Between the late 1980s and 2010, the city of Guangzhou doubled in population, expanding from 6 to 12 million residents. To accommodate Guangzhou’s rapid urbanization, many farmlands were transformed into urban land and used for new developments. As rural areas became dense city, with millions of migrants taking up residence in housing blocks, the ‘urban village’ was born. Today, a critical planning challenge is how to connect these areas’ residents with access to transportation and opportunity. Recently, the Guangzhou government has begun investing in urban environment upgrades around BRT stations, leading to better connected residents and improved life in the urban village.
A traditional, core village typically consists of a handful of houses, an ancestral hall and small public square. Today, the core buildings of the villages surrounding Guangzhou remain in place, but around (and above) them, the land has transformed from agricultural fields to extremely high density urban villages. Along major alleyways of these new developments, the ground floor is generally reserved for shops and restaurants, with stacks of residential space above. The winding interior pathways are often too narrow for motor vehicles, effectively creating vast pedestrian only networks.
Guangzhou has 304 urban villages in the metropolitan area, 23 of which are located along the 23km BRT corridor. There are about 6 million people living in these villages, and an estimated 5 million of them are ‘floating’ or unregistered population. Major challenges face these areas, including safety, cleanliness, and transit access. In recent years, the Guangzhou government, with input from ITDP, has worked to address these concerns.
In May 2014 the Party Secretary of Guangzhou, a city-wide position, approved a 3-year action plan to solve the safety issues of urban villages. The new policy has been carried out by local ‘Sub-district offices’, which each manage 10-20 urban communities. Contrary to the earlier redevelopment plans, this action plan focuses on upgrading the infrastructure and management system of the urban villages instead of tearing the villages down and replacing them with high rise apartments.
To begin the campaign, several of the largest urban villages along the BRT corridor were selected as the demonstration areas for urban environmental upgrades. One of those selected, Tangxia Village, is just 0.3 km2, but is one of the largest urban village areas in Guangzhou by number of residents. The total population of the subdistrict is 350,000, of which an estimated 260,000 are migrant workers.
Perhaps not surprisingly, the Tangxiacun BRT station, just outside the urban village, is one of the most heavily used BRT stations in the world. At peak hours, the station has 8,000 passengers boarding per hour. ITDP’s survey in September 2014 showed that 70% of the people exiting Tangxia Village in the morning peak use BRT buses.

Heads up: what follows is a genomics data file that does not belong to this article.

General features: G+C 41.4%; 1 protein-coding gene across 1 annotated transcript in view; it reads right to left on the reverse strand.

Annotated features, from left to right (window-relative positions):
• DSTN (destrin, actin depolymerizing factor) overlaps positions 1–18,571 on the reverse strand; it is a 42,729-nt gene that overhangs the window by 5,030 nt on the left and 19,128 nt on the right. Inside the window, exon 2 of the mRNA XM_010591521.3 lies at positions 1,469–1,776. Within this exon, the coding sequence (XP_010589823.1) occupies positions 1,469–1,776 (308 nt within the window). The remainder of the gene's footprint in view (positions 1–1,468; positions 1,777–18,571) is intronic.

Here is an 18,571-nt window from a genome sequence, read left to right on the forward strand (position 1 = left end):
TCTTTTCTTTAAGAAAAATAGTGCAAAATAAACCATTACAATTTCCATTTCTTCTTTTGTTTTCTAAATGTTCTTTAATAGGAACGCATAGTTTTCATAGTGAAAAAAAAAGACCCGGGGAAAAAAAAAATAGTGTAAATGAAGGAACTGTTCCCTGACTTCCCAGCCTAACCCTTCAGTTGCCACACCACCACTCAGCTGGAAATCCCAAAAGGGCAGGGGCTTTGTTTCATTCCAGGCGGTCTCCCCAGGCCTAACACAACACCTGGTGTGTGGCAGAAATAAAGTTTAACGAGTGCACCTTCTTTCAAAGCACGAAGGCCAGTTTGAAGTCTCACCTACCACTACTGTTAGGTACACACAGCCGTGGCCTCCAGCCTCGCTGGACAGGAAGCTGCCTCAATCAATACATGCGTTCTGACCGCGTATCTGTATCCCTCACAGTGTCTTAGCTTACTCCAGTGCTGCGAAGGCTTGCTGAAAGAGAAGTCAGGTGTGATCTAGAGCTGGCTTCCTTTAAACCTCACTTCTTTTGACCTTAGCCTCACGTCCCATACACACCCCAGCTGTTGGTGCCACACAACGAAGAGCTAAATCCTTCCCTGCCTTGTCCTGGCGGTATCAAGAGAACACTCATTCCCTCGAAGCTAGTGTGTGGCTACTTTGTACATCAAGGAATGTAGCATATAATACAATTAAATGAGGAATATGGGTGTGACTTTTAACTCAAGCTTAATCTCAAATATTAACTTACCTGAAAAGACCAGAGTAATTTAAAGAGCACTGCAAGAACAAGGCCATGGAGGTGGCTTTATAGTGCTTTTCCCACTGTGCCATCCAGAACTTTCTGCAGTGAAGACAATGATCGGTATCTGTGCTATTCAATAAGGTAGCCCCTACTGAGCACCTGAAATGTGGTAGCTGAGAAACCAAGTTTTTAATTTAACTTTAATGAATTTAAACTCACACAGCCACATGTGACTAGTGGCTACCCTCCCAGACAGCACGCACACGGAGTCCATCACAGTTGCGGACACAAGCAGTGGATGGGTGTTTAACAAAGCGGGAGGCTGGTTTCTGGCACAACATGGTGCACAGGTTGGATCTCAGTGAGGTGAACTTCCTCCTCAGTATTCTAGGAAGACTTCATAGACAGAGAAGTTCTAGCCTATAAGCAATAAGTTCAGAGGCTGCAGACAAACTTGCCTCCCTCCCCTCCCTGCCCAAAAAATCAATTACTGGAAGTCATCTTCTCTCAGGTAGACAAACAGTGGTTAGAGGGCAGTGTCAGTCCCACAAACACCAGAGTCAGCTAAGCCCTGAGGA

In 2010, ITDP proposed urban design improvements for the Tangxia BRT station area. At the time, the recommendations were only partially implemented before Tangxia Village was included in a list of urban villages slated for demolition. Though the demolition plan was scraped, the area experienced a gradual degradation of the urban environment. Now, with the new policy of urban village upgrading in place, the situation has been dramatically reversed.
Urban environment upgrades have significantly improved infrastructure and management in the Tangxia subdistrict. From November 2014 to mid-2015, the local government has widened and paved over 3500m of streets, built 3000m of walkways, installed 4200m of traffic fences and 158 bike parking racks, and has dredged and rebuilt the sewer for 150 streets, which has solved flooding problems in 26 locations. It has also cleared up informal stalls, garbage and unsafe cables. The Tangxia local government implemented a street cleaning system in which their staff help maintain clean streets for 16 hours each day, while requiring shops with street frontage to keep their doorways clean and formalize their business operations. Car parking in Tangxia is now limited to designated spots.
The residents, store owners and designated staff also play important roles. Many shops in Tangxia Village have responded to the improvements by installing glass frontages, making the urban village interior more appealing to pedestrians. The local management team has a patrolling and cleaning schedule, and their contact details are open to the public so that residents can contact them as soon as they find any problems in the area. The local government has also installed over 500 HD-CCTV cameras and set up Wechat groups to monitor the security and environment of the villages.
As a result of these dramatic urban village improvements, the BRT station areas, including BRT access routes for the urban villages, are greatly improved. With cleaner, safer pathways, and more active frontages, urban village residents live in better conditions, and access to transit, jobs, and opportunities through the BRT is easier than ever.